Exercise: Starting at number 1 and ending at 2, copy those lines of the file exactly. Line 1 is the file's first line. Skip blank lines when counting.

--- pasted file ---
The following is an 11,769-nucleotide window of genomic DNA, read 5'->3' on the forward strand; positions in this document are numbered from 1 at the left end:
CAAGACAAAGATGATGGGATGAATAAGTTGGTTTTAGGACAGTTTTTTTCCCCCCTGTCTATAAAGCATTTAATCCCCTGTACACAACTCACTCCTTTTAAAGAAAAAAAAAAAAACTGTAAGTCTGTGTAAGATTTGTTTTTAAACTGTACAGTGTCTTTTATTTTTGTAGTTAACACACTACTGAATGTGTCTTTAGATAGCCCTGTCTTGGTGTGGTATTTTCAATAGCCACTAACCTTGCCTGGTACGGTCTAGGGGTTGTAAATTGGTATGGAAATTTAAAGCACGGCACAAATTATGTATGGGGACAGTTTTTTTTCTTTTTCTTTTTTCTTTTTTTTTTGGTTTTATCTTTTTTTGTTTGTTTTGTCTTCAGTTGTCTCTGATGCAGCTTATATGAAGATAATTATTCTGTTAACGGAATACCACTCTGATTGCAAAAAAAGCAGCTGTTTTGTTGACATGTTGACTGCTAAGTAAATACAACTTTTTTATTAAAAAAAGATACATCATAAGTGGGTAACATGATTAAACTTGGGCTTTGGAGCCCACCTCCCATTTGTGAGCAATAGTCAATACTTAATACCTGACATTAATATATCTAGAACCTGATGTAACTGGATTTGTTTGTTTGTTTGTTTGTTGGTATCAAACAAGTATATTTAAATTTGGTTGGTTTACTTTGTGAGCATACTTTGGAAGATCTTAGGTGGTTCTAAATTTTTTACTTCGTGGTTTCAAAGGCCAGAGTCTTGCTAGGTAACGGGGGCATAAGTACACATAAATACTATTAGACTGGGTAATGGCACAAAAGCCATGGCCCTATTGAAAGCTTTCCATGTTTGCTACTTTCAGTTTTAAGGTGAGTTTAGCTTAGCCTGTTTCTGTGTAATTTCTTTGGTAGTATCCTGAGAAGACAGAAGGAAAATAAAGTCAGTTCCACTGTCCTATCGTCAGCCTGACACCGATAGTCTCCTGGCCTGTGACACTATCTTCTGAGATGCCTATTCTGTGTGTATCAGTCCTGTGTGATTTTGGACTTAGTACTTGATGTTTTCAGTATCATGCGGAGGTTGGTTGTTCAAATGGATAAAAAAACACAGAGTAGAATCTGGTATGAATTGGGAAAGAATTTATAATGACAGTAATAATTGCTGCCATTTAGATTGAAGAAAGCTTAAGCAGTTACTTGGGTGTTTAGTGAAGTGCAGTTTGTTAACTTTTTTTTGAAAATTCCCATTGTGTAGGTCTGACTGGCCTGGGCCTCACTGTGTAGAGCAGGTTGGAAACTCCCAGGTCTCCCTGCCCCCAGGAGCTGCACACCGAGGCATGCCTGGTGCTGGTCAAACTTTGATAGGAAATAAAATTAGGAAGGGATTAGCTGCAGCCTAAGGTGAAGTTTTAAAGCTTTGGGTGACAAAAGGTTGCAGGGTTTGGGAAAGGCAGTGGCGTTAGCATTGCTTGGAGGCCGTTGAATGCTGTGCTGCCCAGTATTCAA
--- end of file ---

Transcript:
The following is an 11,769-nucleotide window of genomic DNA, read 5'->3' on the forward strand; positions in this document are numbered from 1 at the left end:
CAAGACAAAGATGATGGGATGAATAAGTTGGTTTTAGGACAGTTTTTTTCCCCCCTGTCTATAAAGCATTTAATCCCCTGTACACAACTCACTCCTTTTAAAGAAAAAAAAAAAAACTGTAAGTCTGTGTAAGATTTGTTTTTAAACTGTACAGTGTCTTTTATTTTTGTAGTTAACACACTACTGAATGTGTCTTTAGATAGCCCTGTCTTGGTGTGGTATTTTCAATAGCCACTAACCTTGCCTGGTACGGTCTAGGGGTTGTAAATTGGTATGGAAATTTAAAGCACGGCACAAATTATGTATGGGGACAGTTTTTTTTCTTTTTCTTTTTTCTTTTTTTTTTGGTTTTATCTTTTTTTGTTTGTTTTGTCTTCAGTTGTCTCTGATGCAGCTTATATGAAGATAATTATTCTGTTAACGGAATACCACTCTGATTGCAAAAAAAGCAGCTGTTTTGTTGACATGTTGACTGCTAAGTAAATACAACTTTTTTATTAAAAAAAGATACATCATAAGTGGGTAACATGATTAAACTTGGGCTTTGGAGCCCACCTCCCATTTGTGAGCAATAGTCAATACTTAATACCTGACATTAATATATCTAGAACCTGATGTAACTGGATTTGTTTGTTTGTTTGTTTGTTGGTATCAAACAAGTATATTTAAATTTGGTTGGTTTACTTTGTGAGCATACTTTGGAAGATCTTAGGTGGTTCTAAATTTTTTACTTCGTGGTTTCAAAGGCCAGAGTCTTGCTAGGTAACGGGGGCATAAGTACACATAAATACTATTAGACTGGGTAATGGCACAAAAGCCATGGCCCTATTGAAAGCTTTCCATGTTTGCTACTTTCAGTTTTAAGGTGAGTTTAGCTTAGCCTGTTTCTGTGTAATTTCTTTGGTAGTATCCTGAGAAGACAGAAGGAAAATAAAGTCAGTTCCACTGTCCTATCGTCAGCCTGACACCGATAGTCTCCTGGCCTGTGACACTATCTTCTGAGATGCCTATTCTGTGTGTATCAGTCCTGTGTGATTTTGGACTTAGTACTTGATGTTTTCAGTATCATGCGGAGGTTGGTTGTTCAAATGGATAAAAAAACACAGAGTAGAATCTGGTATGAATTGGGAAAGAATTTATAATGACAGTAATAATTGCTGCCATTTAGATTGAAGAAAGCTTAAGCAGTTACTTGGGTGTTTAGTGAAGTGCAGTTTGTTAACTTTTTTTTGAAAATTCCCATTGTGTAGGTCTGACTGGCCTGGGCCTCACTGTGTAGAGCAGGTTGGAAACTCCCAGGTCTCCCTGCCCCCAGGAGCTGCACACCGAGGCATGCCTGGTGCTGGTCAAACTTTGATAGGAAATAAAATTAGGAAGGGATTAGCTGCAGCCTAAGGTGAAGTTTTAAAGCTTTGGGTGACAAAAGGTTGCAGGGTTTGGGAAAGGCAGTGGCGTTAGCATTGCTTGGAGGCCGTTGAATGCTGTGCTGCCCAGTATTCAA